A man who repeatedly berated a woman for wearing a Puerto Rico T-shirt in a Chicago-area park is among the first to come up against Illinois’ new hate crime statute.
Cook County State’s Attorney’s Office reviewed video of the June 14 incident, and on Friday approved two felony hate crime charges against Timothy Trybus, 62.
In response to an uptick in hate crimes nationally and statewide, Illinois state lawmakers introduced a bill last year to expand the list of offenses that could be charged and prosecuted as hate crimes, which included acts of intimidation, cyberstalking, and sending obscene messages. Illinois Attorney General Lisa Madigan championed the bill, which was a component of the state’s bipartisan Holocaust and Genocide Commission, formed before the violence at the white nationalist rally in Charlottesville, Virginia, last summer.
“Hate crimes have increased at an alarming rate over the past year,” Madigan said. “We must not tolerate crimes committed by individuals who are motivated by hatred or bias against others based on their race, religion, national origin, gender identity, or sexual orientation.”
It passed both chambers unanimously and became law in January. Illinois is one of 45 states plus Washington D.C. that have hate crime statutes. The strength of those laws, and who they protect, vary dramatically between states. Illinois has one of the strongest hate crime statutes, because it protects people from discrimination based on race, gender, sexual orientation, religious affiliation, disability, and national origin. Indiana, just east of Illinois, has no hate crime statute whatsoever.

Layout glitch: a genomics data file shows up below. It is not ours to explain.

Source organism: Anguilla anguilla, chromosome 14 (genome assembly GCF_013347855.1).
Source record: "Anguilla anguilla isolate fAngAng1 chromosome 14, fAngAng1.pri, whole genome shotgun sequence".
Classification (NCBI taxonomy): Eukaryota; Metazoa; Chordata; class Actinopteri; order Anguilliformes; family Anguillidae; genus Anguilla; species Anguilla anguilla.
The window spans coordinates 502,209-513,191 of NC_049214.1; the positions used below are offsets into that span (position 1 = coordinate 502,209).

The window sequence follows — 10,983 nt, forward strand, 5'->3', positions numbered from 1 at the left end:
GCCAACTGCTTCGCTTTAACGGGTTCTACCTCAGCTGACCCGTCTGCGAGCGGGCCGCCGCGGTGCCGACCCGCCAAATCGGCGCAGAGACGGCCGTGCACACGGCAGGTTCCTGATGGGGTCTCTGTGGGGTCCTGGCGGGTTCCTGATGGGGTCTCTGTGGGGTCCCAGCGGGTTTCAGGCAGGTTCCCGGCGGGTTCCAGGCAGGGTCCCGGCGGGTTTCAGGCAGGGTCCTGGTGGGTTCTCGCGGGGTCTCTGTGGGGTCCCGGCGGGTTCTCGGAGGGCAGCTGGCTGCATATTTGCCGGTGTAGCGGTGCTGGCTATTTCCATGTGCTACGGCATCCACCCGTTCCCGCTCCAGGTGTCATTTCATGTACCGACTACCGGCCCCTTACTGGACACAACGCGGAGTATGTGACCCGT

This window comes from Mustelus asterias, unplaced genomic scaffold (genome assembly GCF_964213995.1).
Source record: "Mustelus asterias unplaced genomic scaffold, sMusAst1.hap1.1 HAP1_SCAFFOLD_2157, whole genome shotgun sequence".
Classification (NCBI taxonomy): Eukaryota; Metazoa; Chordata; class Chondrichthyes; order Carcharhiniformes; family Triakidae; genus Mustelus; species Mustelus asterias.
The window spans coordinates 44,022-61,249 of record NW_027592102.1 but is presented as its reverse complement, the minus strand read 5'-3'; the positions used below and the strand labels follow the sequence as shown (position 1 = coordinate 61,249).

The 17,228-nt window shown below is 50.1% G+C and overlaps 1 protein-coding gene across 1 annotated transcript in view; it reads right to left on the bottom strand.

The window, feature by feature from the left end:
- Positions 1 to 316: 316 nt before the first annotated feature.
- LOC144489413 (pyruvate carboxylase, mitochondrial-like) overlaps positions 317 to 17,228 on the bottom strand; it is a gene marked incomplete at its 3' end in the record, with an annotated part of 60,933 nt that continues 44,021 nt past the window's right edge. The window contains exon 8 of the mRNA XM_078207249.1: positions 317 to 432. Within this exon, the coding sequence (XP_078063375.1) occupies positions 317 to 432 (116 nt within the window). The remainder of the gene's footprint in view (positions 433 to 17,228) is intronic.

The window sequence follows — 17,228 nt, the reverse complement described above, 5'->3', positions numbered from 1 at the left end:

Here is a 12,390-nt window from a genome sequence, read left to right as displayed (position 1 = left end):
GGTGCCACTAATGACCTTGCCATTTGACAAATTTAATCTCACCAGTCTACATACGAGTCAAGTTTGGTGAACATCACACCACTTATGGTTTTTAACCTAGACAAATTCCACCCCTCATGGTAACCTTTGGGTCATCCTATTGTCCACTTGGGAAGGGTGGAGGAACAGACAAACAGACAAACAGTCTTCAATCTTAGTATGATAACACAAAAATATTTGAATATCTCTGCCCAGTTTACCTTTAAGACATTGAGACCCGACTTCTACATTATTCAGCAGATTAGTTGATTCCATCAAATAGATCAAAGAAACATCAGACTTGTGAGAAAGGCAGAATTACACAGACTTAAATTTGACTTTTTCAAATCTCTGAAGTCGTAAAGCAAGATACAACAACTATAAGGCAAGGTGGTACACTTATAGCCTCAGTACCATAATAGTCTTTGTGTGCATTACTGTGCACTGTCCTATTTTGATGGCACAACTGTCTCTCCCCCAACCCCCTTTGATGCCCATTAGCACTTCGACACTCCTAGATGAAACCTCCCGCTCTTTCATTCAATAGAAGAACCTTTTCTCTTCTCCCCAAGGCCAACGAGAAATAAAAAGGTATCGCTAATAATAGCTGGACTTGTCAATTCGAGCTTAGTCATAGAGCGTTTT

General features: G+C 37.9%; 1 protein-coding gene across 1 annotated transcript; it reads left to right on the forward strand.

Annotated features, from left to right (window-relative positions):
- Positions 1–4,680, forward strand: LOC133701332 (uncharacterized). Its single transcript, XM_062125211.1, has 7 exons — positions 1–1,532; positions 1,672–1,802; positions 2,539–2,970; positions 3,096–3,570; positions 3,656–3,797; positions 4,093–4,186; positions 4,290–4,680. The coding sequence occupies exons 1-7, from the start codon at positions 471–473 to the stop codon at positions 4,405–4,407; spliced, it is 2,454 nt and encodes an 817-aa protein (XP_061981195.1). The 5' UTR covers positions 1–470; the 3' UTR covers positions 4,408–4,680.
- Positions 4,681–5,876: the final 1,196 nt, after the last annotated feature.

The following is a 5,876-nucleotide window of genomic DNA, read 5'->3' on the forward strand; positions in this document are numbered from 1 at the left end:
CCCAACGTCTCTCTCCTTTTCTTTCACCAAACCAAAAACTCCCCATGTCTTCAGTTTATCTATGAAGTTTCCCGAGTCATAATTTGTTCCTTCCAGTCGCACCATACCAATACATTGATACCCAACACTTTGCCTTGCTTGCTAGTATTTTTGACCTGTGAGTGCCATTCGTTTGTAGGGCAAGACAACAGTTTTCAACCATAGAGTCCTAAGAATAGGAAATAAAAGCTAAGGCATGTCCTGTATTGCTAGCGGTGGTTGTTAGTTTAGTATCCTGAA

For first offenders, a felony hate crime in Illinois can result in a prison term of one to three years and a fine of up to $25,000.
Illinois U.S. Rep Luis Gutierrez, a Democrat and a vocal critic of President Donald Trump, applauded the decision by the state’s attorney to pursue hate crime charges. “There should be consequences. People have to learn there are consequences, especially in the era of Trump,” Gutierrez told the Chicago Tribune. “I really do believe there are people who say to themselves, ‘If Trump can do it, I can do it. Why can’t I go out there and say the things the president says?’”
The president’s critics have linked his rhetoric, especially on immigration, to a recent string of racially charged incidents.
Video of the Chicago-area incident, at Caldwell Woods Park, which went viral this week, shows Trybus verbally accosting a young woman in a T-shirt with the Puerto Rican flag on it. “Why are you wearing that?” he asks. “You’re not gonna change us, you know that! No, the world is not going to change the United States of America. Period!”
A police officer stood nearby and observed the exchange, as the woman, who was recording the whole thing on her phone, asks for his help.
“Can you please get away from me,” the woman says repeatedly as Trybus approaches her. “Officer, I feel highly uncomfortable. Can you please grab him?”
She also explains that she was setting up for her birthday party in Caldwell Woods, for which she had legally obtained a permit for.
Officer Patrick Conner, of Cook County Forest Reserve District, did not intervene and has since been placed on desk duty while his conduct is reviewed.
Cover image: Illinois Attorney General Lisa Madigan outlines a federal lawsuit her office filed against Champaign, Ill.-based Suburban Express Inc., and owner Dennis Toeppen accusing it of discriminating and harassing customers and their families during a news conference in Chicago, April 23, 2018. (Ashlee Rezin/Chicago Sun-Times via AP)